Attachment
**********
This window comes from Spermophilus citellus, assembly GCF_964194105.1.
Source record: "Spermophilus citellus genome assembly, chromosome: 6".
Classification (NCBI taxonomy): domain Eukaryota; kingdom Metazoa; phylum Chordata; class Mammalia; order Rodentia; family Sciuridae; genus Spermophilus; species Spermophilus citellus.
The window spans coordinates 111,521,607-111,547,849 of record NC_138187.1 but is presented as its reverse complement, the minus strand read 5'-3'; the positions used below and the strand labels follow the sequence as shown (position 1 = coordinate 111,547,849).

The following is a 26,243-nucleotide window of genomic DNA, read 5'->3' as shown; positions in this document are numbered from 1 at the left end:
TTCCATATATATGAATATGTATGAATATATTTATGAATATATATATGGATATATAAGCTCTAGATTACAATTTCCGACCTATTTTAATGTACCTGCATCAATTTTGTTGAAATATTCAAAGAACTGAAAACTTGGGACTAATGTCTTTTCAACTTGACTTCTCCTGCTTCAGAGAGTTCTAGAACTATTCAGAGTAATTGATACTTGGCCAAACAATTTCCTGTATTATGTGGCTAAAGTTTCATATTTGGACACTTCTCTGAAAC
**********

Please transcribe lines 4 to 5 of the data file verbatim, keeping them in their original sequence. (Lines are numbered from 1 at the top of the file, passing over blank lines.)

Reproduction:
The window spans coordinates 111,521,607-111,547,849 of record NC_138187.1 but is presented as its reverse complement, the minus strand read 5'-3'; the positions used below and the strand labels follow the sequence as shown (position 1 = coordinate 111,547,849).

The following is a 26,243-nucleotide window of genomic DNA, read 5'->3' as shown; positions in this document are numbered from 1 at the left end: